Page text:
KURTZ: ... in the community. But are we doing a disservice by kind of blowing everything else off the radar screen?

ROBERTS: I think we are. There (UNINTELLIGIBLE) game up here. You know there's going to be 22 minutes on the nightly news every night. There's going to be a front page with six or seven stories, and this -- and this story does eat up a lot of room, and there's a lot going on. Now Indonesia is a long way away. It's expensive to cover. Most Americans are not interested in it, but in any sense of inherent importance, it's an enormously important story.

It's the largest Muslim country in the world. It could very well be harboring remnants of al Qaeda that have -- that have -- might be there planning other attacks. We should be covering that, but it's also a reflection of the fact that most TV networks don't cover foreign news hardly at all anyway.

KURTZ: I feel all that changed after September 11. Michael Wolff, is this monomania on the sniper story starting to bother you at all? WOLFF: Yes, it bothers me terribly, but it's not just the monomania on the sniper story. It's monomania on whatever the one story of the day is and that's from a structural standpoint. It's just because we do one story. If we go to -- if we go to war in Iraq, we won't hear another word about the sniper.

KURTZ: All right. I wasn't expecting you to stop right there. You're certainly right. Laura Ingraham, brief comment before we go.

INGRAHAM: I just think, again, it's going back to the media coverage issue a little bit, Howard. It all has to be done with some measure of respect for what happened, respect for the victims, and respect for news gathering. I mean there's a lot of positive things the media can do in these crime cases. Adding to the speculation and the disinformation just to get ratings certainly isn't one or two of those things that the media should be doing right now.

KURTZ: That is a good place to leave it. Laura Ingraham, Atlanta, Michael Wolff in New York, Steve Roberts here in Rockville, Maryland, thanks very much for joining us.

When we come back, Bernard Kalb turns his attention to terrorism in the "Back Page."


KURTZ: Time now for the "Back Page." Here's Bernard Kalb.


BERNARD KALB, CNN CONTRIBUTOR (on camera): Here's the latest, the October issue of "The National Geographic Traveler" magazine came out just a few days ago.

(voice-over): And it features the exotic island of Bali and the million and a half tourists it attracts each year. But there's a sudden unintended urgency to this question. Still paradise? But the concern in these pages has to do with the commercialization of Bali, the souvenir shops, the bars, the Internet cafe, not the impact of terrorism on Bali's future.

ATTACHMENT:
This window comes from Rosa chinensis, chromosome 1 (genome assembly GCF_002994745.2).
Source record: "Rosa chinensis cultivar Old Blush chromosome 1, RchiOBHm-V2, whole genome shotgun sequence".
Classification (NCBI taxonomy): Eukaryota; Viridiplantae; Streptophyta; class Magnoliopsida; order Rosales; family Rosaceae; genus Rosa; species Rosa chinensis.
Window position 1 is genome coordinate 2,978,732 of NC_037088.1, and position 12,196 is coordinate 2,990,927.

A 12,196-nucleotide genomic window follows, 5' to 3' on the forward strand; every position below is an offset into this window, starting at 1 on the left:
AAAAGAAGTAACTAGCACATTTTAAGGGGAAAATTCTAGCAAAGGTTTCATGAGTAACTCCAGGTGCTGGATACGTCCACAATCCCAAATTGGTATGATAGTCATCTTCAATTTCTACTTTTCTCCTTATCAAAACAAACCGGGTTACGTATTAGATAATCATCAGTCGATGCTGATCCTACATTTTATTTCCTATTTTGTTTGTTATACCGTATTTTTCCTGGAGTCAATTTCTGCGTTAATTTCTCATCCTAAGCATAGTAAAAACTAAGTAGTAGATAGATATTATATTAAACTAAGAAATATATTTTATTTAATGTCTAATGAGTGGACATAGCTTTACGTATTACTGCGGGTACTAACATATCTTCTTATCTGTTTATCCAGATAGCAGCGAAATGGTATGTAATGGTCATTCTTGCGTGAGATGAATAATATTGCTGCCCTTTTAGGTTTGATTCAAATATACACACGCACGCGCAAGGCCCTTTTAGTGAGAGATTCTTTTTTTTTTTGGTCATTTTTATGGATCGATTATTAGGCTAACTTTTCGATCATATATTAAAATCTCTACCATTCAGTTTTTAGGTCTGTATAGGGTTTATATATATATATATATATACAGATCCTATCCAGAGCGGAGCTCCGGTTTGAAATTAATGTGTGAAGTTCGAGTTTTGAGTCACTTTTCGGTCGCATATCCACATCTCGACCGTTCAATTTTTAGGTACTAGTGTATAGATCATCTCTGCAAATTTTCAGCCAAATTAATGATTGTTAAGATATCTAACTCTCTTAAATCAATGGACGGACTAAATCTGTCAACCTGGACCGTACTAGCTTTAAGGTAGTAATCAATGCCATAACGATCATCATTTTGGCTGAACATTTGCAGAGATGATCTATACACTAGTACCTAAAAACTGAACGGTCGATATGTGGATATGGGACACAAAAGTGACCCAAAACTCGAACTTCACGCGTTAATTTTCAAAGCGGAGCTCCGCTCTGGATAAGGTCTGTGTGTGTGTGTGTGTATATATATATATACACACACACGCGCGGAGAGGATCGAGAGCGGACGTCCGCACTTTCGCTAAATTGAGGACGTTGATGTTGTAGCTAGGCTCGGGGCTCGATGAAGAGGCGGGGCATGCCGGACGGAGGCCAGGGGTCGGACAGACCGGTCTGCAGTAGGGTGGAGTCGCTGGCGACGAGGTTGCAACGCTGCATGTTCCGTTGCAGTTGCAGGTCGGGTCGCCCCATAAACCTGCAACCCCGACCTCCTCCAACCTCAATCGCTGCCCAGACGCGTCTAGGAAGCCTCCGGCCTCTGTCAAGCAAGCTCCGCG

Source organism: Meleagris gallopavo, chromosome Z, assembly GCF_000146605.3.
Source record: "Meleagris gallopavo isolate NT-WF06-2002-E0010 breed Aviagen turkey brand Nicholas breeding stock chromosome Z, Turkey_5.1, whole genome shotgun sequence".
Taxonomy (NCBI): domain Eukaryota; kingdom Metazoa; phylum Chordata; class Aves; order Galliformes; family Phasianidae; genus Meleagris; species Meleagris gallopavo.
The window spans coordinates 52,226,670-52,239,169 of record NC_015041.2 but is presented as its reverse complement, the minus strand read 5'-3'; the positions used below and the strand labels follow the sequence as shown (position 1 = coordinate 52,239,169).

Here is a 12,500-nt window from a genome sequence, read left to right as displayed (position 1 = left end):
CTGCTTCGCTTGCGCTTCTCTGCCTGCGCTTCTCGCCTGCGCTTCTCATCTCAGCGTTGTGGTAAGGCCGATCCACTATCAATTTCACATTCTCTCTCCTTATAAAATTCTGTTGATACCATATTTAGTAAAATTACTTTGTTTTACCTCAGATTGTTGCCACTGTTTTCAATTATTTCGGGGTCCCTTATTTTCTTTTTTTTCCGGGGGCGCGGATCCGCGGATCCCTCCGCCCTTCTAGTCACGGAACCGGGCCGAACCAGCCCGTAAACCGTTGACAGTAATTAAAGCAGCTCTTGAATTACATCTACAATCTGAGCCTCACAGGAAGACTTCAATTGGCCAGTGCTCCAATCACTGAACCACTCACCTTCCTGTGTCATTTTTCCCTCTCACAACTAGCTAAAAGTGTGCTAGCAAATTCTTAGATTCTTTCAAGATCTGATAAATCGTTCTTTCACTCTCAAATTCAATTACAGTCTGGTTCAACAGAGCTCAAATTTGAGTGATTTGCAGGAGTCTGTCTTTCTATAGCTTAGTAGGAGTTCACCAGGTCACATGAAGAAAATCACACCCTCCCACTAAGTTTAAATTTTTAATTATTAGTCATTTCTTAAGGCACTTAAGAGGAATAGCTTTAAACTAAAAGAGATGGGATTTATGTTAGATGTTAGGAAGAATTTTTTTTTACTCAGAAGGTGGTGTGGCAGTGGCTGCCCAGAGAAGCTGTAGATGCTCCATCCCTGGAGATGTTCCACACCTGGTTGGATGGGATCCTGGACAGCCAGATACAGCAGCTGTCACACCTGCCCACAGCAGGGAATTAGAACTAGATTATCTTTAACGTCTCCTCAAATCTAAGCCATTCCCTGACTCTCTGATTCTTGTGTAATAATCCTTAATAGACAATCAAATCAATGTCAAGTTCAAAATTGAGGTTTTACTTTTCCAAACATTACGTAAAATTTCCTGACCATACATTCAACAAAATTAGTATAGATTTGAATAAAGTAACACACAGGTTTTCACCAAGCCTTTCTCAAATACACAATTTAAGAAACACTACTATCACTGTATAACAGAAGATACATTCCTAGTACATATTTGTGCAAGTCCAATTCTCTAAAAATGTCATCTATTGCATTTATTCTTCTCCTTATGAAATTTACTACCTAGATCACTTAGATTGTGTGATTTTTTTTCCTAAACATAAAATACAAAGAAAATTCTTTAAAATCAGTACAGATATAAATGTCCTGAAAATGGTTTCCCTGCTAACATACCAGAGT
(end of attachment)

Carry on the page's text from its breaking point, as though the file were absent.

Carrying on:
In and instant, Bali went from being a cover story on travel to a front-page story around the world, from a duck in the Pacific to a cauldron of horror with almost 200 people killed in that attack with possible links to Islamic terrorists. But an exploding Bali also represented a challenge to the talk shows. People knew about Bali, all right, but exactly where was it, and how come a mostly Hindu island as a terror target, an island once described as the morning of the world.

By contrast, it's easy to round up the usual suspects that talk about Iraq and Europe and China, even North Korea. But this was a very out-of-the way corner of the world, a speck in the ocean. It was time, in other words, to reach for a TV secret weapon -- the mighty Rolodex with its experts on any known subject, plus the various guides of policy experts put out by the think tanks and suddenly, you saw faces you never saw before, explaining Bali and Indonesia and the al Qaeda implications for Southeast Asia.

(on camera): No, I myself made my first visit to Bali many years ago, and I must say getting to know Bali as a byproduct of terror is not the way to get to know Bali. But terror, as we've been told, can erupt anywhere; Bali proves it. And it looks as though the mighty Rolodex will be introducing us to a lot of new faces until whenever terror is ultimately done in, wiped out.


KURTZ: Bernard Kalb.

Well, that's it for this edition of RELIABLE SOURCES from here in Rockville, Maryland. I'm Howard Kurtz.

"CAPITAL GANG" is up next.